The polio virus which causes poliomyelitis in humans is an enterovirus which belongs to the picornavirus (small, RNA) family. Polio virus is rapid, acid-resistant, stable, highly tissue specific and consists of a single-stranded, positive RNA. Polio virus is able to reside in the throat or intestinal tract of humans. Poliomyelitis is a highly contagious infectious disease which has three strains, poliovirus 1 (PV1), PV2 and PV3. Polio virus, although rare in developed countries, can be found in many under-developed countries due to the uncommonness of vaccinations there. Polio is known as a disease of development. The oldest known record of polio is in an Egyptian stone engraving of a young priest from 1350 B.C. with a withered leg, characteristic of a polio survivor. Loeffler and Frosch were the first individuals to see polio in 1898. The largest US epidemic was in 1916 in New York City.
Encounter and Entry
The polio virus affects humans by the fecal-oral route. A given individual ingests water or food contaminated with polio virus, the virus infects the individual, the individual passes the virus in their feces, the virus is in the sewage which enters a watershed where another individual ingests the water and consequently the virus. Polio virus can also spread by person-to-person contact, especially in young children. After entering the host, polio virus travels down the digestive tract to the small intestine where it replicates itself in the B-cells and T-cells of the gut mucosa lining the intestine.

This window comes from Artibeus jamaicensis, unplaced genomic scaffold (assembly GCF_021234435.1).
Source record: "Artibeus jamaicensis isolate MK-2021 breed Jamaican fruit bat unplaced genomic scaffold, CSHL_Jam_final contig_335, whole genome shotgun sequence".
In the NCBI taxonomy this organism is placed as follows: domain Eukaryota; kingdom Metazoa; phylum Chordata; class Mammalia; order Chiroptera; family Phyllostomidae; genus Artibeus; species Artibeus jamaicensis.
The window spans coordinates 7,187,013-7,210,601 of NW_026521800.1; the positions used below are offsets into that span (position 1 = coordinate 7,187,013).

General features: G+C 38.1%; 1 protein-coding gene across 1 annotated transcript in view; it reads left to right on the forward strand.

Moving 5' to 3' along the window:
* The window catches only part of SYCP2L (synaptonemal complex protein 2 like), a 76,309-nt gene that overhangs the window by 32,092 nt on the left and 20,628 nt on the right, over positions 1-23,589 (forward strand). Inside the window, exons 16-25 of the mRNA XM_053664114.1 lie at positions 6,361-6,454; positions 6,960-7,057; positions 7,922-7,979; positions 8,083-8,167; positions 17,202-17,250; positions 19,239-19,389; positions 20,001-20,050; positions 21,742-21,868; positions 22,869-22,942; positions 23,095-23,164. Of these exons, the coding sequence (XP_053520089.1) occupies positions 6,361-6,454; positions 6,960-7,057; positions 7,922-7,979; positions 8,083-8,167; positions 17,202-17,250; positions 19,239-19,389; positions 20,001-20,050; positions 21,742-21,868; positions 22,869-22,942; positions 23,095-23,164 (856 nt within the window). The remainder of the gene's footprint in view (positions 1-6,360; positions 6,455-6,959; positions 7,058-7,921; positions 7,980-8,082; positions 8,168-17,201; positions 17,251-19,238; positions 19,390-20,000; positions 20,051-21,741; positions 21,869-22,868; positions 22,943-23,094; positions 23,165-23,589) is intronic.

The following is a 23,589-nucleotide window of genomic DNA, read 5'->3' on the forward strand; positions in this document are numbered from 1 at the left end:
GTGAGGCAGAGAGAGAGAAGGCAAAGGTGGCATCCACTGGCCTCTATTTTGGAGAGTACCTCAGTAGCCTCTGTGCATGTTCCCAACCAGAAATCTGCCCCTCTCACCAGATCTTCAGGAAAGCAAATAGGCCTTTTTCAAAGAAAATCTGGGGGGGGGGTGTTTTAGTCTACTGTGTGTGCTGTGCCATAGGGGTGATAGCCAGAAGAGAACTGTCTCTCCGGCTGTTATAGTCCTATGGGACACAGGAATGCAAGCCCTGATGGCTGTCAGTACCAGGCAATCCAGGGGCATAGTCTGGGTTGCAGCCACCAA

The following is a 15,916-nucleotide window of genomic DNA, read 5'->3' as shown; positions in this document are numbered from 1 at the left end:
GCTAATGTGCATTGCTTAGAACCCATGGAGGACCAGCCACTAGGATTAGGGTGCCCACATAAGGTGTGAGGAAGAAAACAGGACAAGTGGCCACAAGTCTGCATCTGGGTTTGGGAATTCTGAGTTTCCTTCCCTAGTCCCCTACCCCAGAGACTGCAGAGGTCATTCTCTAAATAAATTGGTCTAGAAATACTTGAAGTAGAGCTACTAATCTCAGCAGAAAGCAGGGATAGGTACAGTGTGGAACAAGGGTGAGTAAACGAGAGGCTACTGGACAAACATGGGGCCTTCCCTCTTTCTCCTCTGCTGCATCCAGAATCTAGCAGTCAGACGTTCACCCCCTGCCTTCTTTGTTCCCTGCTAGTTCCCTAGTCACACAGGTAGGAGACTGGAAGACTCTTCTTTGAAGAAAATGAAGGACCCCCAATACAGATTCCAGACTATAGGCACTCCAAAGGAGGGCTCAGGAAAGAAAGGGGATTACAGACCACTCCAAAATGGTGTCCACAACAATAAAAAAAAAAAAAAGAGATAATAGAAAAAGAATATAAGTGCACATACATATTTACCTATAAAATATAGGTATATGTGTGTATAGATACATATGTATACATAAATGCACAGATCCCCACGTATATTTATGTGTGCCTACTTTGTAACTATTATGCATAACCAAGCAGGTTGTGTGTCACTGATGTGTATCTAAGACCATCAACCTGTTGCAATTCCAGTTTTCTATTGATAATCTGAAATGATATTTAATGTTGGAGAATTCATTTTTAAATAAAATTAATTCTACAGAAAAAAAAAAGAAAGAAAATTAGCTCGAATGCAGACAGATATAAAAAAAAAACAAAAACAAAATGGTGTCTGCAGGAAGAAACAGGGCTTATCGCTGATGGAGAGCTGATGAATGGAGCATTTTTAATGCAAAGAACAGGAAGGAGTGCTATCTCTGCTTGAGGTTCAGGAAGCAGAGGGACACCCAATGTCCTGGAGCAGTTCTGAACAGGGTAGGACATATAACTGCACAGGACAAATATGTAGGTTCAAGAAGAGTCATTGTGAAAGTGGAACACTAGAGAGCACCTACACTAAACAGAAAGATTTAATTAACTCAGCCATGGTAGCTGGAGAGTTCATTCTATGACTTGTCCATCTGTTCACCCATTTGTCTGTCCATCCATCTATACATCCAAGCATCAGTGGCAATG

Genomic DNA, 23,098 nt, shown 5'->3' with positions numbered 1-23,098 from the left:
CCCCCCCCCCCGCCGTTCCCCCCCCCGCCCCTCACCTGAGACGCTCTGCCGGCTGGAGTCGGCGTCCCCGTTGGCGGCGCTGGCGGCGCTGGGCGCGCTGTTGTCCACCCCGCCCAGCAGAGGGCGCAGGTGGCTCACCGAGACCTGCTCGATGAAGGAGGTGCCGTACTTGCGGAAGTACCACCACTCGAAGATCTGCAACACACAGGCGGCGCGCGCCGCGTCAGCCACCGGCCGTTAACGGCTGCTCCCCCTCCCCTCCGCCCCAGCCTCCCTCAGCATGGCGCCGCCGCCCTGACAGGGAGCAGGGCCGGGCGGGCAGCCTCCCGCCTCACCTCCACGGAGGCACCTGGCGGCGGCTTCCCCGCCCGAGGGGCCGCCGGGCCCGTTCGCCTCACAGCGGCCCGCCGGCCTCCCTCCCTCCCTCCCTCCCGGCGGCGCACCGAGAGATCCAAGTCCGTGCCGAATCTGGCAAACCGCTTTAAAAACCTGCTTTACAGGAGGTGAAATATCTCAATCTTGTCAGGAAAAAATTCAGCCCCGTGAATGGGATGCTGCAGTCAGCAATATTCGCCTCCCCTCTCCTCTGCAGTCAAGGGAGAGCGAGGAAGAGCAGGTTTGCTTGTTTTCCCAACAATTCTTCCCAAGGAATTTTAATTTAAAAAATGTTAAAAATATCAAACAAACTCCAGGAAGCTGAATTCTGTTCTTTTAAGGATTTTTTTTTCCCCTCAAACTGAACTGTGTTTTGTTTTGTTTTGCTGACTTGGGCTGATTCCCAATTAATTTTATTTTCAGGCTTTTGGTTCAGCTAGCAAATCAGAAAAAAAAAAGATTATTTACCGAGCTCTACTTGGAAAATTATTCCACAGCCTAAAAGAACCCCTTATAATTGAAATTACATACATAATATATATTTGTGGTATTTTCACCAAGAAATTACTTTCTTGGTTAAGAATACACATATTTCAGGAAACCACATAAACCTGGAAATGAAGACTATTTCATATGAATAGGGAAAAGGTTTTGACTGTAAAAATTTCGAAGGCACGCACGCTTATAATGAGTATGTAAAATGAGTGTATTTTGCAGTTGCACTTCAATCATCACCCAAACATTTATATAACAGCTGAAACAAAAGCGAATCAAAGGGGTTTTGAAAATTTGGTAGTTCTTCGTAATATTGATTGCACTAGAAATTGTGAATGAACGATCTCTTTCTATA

Spread and Replication
Poliovirus binds to a specific cell surface protein, polio virus receptor (PVR). This protein is an immunoglobin which contains three loops, Ig domains. Polio binds at loop one. After binding, a conformational change, or alteration, in the virus capsid occurs; this is thought to prepare the virus for uncoating (extracellularly). Receptor-mediated endocytosis is thought to take the receptor into the cell. Polio virus is tissue tropic, meaning it replicates only in specific tissue types, generally lymphoid tissue in the pharynx and intestine. After uncoating, polio virus, which is an RNA virus, takes a single RNA molecule in its protective capsid. This RNA can be converted directly to a protein in the cytoplasm. The virus must then replicate its RNA using viral RNA-directed RNA polymerase. After replication of its own RNA, the virus must package the new RNA into capsids in order to infect more cells.
After replication in the mouth and intestine, polio virus spreads through the body via the blood. Polio virus is contained in the Peyer’s patches of the small intestine. Transmission to the central nervous system and...